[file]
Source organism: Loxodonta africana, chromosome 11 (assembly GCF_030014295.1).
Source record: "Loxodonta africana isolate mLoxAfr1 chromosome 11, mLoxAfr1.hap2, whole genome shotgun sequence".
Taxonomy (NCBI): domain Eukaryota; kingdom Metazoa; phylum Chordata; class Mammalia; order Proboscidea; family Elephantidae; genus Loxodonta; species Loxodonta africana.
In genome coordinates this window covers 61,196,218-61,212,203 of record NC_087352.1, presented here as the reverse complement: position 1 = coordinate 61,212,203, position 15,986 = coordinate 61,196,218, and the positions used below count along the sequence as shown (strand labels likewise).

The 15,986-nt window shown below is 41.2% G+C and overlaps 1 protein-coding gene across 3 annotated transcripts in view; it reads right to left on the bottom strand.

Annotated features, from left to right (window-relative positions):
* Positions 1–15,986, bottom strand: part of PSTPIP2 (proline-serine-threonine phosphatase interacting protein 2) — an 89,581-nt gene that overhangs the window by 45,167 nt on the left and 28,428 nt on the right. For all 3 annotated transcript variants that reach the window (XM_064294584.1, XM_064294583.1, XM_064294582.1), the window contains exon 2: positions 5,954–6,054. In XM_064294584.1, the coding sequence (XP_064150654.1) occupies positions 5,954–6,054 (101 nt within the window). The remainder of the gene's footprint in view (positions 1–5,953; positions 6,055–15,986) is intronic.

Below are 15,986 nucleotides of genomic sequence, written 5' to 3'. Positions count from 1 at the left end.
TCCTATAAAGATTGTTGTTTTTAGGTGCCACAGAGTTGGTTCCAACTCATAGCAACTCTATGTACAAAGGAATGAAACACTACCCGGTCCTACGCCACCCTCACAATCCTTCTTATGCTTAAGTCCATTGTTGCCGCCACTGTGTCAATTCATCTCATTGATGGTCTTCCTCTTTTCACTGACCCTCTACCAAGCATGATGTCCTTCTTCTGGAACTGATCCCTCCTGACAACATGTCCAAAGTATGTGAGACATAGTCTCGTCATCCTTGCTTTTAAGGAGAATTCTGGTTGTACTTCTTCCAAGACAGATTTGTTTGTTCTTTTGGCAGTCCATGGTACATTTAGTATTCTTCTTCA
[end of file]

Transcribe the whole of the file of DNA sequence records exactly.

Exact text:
Source organism: Loxodonta africana, chromosome 11 (assembly GCF_030014295.1).
Source record: "Loxodonta africana isolate mLoxAfr1 chromosome 11, mLoxAfr1.hap2, whole genome shotgun sequence".
Taxonomy (NCBI): domain Eukaryota; kingdom Metazoa; phylum Chordata; class Mammalia; order Proboscidea; family Elephantidae; genus Loxodonta; species Loxodonta africana.
In genome coordinates this window covers 61,196,218-61,212,203 of record NC_087352.1, presented here as the reverse complement: position 1 = coordinate 61,212,203, position 15,986 = coordinate 61,196,218, and the positions used below count along the sequence as shown (strand labels likewise).

The 15,986-nt window shown below is 41.2% G+C and overlaps 1 protein-coding gene across 3 annotated transcripts in view; it reads right to left on the bottom strand.

Annotated features, from left to right (window-relative positions):
* Positions 1–15,986, bottom strand: part of PSTPIP2 (proline-serine-threonine phosphatase interacting protein 2) — an 89,581-nt gene that overhangs the window by 45,167 nt on the left and 28,428 nt on the right. For all 3 annotated transcript variants that reach the window (XM_064294584.1, XM_064294583.1, XM_064294582.1), the window contains exon 2: positions 5,954–6,054. In XM_064294584.1, the coding sequence (XP_064150654.1) occupies positions 5,954–6,054 (101 nt within the window). The remainder of the gene's footprint in view (positions 1–5,953; positions 6,055–15,986) is intronic.

Below are 15,986 nucleotides of genomic sequence, written 5' to 3'. Positions count from 1 at the left end.
TCCTATAAAGATTGTTGTTTTTAGGTGCCACAGAGTTGGTTCCAACTCATAGCAACTCTATGTACAAAGGAATGAAACACTACCCGGTCCTACGCCACCCTCACAATCCTTCTTATGCTTAAGTCCATTGTTGCCGCCACTGTGTCAATTCATCTCATTGATGGTCTTCCTCTTTTCACTGACCCTCTACCAAGCATGATGTCCTTCTTCTGGAACTGATCCCTCCTGACAACATGTCCAAAGTATGTGAGACATAGTCTCGTCATCCTTGCTTTTAAGGAGAATTCTGGTTGTACTTCTTCCAAGACAGATTTGTTTGTTCTTTTGGCAGTCCATGGTACATTTAGTATTCTTCTTCA